By Elizabeth F. McNamara

For the third time in just over a year, the Town Council voted Monday night to hire Gayle Corrigan to serve as town manager. The crowd was smaller – around 150 people in attendance as opposed to more than 500 – but no less vocal in its displeasure with the decision than it was last November, when the council approved Corrigan to correct an Open Meetings Act violation from the first time they voted her in, last June. 

The vote was 4 to 1, with Councilman Mark Schwager voting no, just as he had the two previous votes.

Corrigan’s agreement with the town has no end date, meaning she can leave or be dismissed at any time. She would, however, get six months severance if she was fired, according to Town Solicitor David D’Agostino. Her salary remains the same, at $160,000 a year. 

After the meeting, Corrigan said she would focus on the five municipal union contracts up for renewal in fiscal year 2019 (which starts July 1). She said she was also committed to “finding money to continue to fund the schools.”

As for whether or not she was competent, Corrigan said, “I am fit for the job and obviously the advisory committee and the Town Council agreed.”

Corrigan was referring to the Town Manager Search Advisory Committee, a 6-member panel that vetted 11 applications for the position that the Town Council had selected out of a total 60 applicants. According to the search summary by Councilman Nino Granatiero, the advisory committee decided to interview 5 out of the 11 applicants but 2 applicants dropped out of the process before interviews were held so the committee ended up interviewing 3 applicants and recommending 2 to the Town Council.

One of those candidates, obviously, was Corrigan. The other was Russell Knight, who learned Thursday from a phone call with Council President Sue Cienki that the council had decided to go with Corrigan.

Russell Knight receives a standing ovation after he spoke during public comment Monday.

During public comment Monday – which Cienki switched to take place before the town manager vote – Knight spoke. He said he agreed that structural changes needed to be made and that he had the leadership and team-building skills to make those changes. But he also said he wished the Town Council and town manager well, that their success would be the town’s success.



What’s Happening in East Greenwich, And Why, Part 3



Resident Neal McNamara* questioned how the council could vote on Corrigan tonight if there had been two candidates that were considered. Didn’t that mean the council had actually voted in executive session, he asked. He suggested the Town Council had again opened itself up to an Open Meetings Violation, referring to the violation of the OMA in November over its vote in closed session to hire Corrigan in June 2017. That violation led to the special meeting in November at high school to repeat the vote on Corrigan in open session.

Town Solicitor David D’Agostino said the action taken Monday was legal. Later in the meeting Councilman Nino Granatiero said the decision to go with Corrigan had been made by “consensus,” not a vote.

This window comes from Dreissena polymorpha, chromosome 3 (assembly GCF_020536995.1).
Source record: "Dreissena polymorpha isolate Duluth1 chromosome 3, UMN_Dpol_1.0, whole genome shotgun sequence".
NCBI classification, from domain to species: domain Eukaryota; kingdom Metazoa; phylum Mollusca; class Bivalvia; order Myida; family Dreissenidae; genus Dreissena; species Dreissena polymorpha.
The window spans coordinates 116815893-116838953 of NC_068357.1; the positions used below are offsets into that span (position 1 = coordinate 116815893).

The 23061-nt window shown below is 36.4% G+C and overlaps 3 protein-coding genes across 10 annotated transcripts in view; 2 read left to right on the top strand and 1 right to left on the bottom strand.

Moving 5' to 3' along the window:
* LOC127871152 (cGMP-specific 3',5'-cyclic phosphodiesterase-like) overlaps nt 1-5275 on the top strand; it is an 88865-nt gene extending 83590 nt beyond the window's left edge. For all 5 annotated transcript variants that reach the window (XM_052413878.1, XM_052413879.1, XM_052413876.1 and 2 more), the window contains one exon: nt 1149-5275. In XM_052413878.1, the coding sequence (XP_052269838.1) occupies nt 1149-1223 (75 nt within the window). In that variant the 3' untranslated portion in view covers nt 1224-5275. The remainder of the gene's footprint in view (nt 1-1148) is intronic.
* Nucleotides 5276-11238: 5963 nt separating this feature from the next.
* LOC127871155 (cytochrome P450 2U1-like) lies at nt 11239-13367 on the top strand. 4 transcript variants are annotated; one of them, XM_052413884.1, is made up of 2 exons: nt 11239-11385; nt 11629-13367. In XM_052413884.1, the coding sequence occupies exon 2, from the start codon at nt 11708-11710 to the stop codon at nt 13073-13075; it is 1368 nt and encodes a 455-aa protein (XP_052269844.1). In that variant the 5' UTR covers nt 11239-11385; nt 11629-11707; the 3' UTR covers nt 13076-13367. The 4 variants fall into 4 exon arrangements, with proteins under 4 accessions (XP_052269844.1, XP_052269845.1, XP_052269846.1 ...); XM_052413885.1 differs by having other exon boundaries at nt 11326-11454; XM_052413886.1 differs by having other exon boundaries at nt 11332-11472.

Search advisory committee chair Jack Yena said the committee had felt good about both candidates it had recommended. He urged the residents to support the council’s decision.

Vice President Sean Todd voices his support for Town Manager Gayle Corrigan’s reappointment.

Council President Sue Cienki said Corrigan had accomplished many things since becoming town manager, including consolidating the town and school finance departments and getting a $50,000 loan repaid. She said other than the firefighters, relations with town employees were good. Council Vice President Sean Todd said he liked Russell Knight but decided to stick with Gayle Corrigan because of the five municipal union contracts up next year.

“Walking into five contract negotiations, I believe Ms. Corrigan is the right person,” he said.

In his comments, Mark Schwager said he was voting no on the Corrigan appointment.

“I share in the manager’s concerns surrounding a number of problems in town government that were brought to light over the past year,” he said. “… Identifying problems is only the first step; the other necessary skill is building a team and engaging the public to implement real solutions. And in this regard, the town manager has failed. Rather than working collaboratively to solve the challenges we face, the manager and the council majority have resorted to tactics that alienate and discredit valued community members, the School Committee, our public employees, and members of the local press.” (Read his full text here: Schwager Comments 6/25/18).

Council Chambers empties after Fire Chief Robinson announces meeting is moved to Swift, citing capacity reasons.

The meeting had been scheduled to be held at Town Hall but was moved to Swift Community Center after Fire Chief Kevin Robinson determined Council Chambers had reached capacity (115 people). Council President Sue Cienki said later they wanted to hold the meeting at Town Hall because the town had spent a lot of money renovating that space and that it was beautiful. She said it was moved to Swift for the comfort of those wanting to attend. The meeting, slated to begin at 7:30, began at 7:55 p.m.

Before the meeting, as he walked from Town Hall to Swift, 51-year town resident Arthur Vallelly said he was there because he was bothered by the quality of the discussion.

“It really turns me off,” he said. “I think a different approach could resolve the fire issue.”

*Full disclosure: Neal McNamara is married to this reporter.


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